any longer. Also, in my depression, I ordered a box of Gonzalez FOF
reeds to comfort myself.Any advice you can give will be most

Hi again:
First, you will find the Gonzalez reeds to be much better than Van Doren.
These reeds have a thicker blank and will last longer and the cane is
better. I would say that your problem may be alleviated with only the change in reeds. Good luck with them.
Playing flat for a log period of time is most probably why you are sharp now. It happens this way: you learn to play in a certain way, your throat always in the position of attempting to raise the pitch, and you are always in this mode. The throat, the way you hold your horn in your mouth, the embouchure are always cognizant of the fact that you are playing flat, and more than any of them, your ears are telling all functions that you have to play sharper, and you do to a certain extent.
Then suddenly you change to a mouthpiece or reed that doesn’t collapse on you pitchwize.Results? You are hearing them now.
So your functionality must change starting with your ears and your mouth and all the rest of it.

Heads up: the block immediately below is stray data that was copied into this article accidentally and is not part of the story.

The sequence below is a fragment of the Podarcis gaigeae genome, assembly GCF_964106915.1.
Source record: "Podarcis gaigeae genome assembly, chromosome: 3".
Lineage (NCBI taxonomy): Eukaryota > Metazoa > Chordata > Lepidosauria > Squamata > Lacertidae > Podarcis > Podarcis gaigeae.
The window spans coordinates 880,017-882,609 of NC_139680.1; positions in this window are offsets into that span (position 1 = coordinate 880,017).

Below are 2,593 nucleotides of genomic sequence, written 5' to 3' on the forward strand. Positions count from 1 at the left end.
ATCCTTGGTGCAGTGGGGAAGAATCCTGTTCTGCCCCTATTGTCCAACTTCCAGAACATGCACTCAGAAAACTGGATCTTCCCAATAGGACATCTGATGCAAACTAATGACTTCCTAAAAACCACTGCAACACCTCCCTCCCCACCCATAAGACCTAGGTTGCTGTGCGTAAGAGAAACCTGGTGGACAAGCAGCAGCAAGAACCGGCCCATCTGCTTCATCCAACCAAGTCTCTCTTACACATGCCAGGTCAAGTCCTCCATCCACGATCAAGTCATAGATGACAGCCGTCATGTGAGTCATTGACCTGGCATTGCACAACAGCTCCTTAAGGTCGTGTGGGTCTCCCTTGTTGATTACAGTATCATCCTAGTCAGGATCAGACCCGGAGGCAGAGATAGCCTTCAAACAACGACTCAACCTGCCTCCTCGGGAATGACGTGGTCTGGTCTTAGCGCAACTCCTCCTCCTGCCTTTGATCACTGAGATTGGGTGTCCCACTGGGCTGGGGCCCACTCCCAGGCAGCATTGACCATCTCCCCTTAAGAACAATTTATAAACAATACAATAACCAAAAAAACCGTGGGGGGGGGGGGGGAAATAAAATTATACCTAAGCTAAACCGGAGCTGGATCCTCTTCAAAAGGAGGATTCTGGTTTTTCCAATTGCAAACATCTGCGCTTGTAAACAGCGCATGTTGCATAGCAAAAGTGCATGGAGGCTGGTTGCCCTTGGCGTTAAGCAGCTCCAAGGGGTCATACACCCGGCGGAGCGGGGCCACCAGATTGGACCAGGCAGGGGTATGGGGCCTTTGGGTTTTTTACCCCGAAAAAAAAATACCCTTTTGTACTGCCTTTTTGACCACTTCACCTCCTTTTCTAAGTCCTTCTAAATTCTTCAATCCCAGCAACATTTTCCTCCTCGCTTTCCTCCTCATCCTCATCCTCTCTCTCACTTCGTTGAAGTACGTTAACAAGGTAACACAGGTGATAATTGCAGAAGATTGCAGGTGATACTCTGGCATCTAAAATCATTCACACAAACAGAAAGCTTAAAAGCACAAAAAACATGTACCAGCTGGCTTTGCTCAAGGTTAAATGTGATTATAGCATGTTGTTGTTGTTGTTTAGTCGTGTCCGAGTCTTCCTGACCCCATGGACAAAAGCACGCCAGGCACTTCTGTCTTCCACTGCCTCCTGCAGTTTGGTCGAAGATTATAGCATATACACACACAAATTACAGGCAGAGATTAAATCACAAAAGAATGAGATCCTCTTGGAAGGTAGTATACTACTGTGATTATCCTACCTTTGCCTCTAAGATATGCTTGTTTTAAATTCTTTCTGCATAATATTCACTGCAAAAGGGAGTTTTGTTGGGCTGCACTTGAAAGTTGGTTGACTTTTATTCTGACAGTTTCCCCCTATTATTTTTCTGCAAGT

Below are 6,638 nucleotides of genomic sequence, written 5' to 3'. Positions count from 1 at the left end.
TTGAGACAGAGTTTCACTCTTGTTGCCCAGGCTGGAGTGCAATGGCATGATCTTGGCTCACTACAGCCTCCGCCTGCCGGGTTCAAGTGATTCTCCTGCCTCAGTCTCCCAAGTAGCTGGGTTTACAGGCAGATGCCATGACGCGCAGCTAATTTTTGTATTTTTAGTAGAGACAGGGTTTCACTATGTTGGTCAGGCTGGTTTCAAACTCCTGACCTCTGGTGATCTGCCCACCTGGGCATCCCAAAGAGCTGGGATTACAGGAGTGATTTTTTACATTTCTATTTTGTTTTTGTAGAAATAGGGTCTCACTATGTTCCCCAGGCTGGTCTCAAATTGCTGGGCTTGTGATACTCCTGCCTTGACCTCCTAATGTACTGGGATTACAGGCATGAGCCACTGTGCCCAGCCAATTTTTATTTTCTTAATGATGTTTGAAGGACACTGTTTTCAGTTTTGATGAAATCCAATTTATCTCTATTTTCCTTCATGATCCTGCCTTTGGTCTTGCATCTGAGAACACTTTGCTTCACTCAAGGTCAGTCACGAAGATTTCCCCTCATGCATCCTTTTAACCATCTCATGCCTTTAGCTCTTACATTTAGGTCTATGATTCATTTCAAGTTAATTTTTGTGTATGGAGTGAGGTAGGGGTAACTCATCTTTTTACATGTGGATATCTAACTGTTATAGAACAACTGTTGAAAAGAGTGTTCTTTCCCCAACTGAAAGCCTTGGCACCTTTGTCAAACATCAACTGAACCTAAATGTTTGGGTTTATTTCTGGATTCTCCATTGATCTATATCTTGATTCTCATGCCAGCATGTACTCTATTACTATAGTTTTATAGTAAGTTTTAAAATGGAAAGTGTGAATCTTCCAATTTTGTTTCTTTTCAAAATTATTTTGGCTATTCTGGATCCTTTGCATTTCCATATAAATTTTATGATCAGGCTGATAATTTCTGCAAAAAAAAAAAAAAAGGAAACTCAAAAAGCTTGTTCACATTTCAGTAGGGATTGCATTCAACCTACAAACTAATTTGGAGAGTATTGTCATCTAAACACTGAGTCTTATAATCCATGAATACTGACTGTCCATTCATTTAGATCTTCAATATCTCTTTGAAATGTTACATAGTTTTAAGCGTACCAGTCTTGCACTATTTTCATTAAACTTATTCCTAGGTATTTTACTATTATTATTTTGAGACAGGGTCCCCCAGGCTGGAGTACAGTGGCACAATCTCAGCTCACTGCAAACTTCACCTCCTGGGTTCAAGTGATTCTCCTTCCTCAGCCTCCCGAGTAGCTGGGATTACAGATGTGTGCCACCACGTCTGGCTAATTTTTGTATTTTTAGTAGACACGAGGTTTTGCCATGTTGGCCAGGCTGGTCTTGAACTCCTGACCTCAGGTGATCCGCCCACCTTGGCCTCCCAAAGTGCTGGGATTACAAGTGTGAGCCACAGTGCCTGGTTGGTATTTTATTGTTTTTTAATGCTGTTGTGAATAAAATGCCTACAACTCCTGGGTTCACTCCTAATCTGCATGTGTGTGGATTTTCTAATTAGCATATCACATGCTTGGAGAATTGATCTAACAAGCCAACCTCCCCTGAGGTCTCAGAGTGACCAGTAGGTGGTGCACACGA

The reeds, because Gonzalez are much better than VD (I have been calling them that for years) will start and your ears will soon lead you to a more correct pitch not governed by a reed that doesn’t play all that well. Then again, I have always found that VD mouthpieces play sharper than others, so do Selmer mouthpieces.You may be happier playing another mouthpiece or changing to a Van Doren M13 which is better in pitch than is the B45. You will like your sound more with an M13. It is made for playing at 440, and I think other VDs and Selmers play sharper than that, at least in my experience that has been the case. But actually you may be better just by changing to Gonzalez. It will take a little time, nothing is instant, which you’ll hear.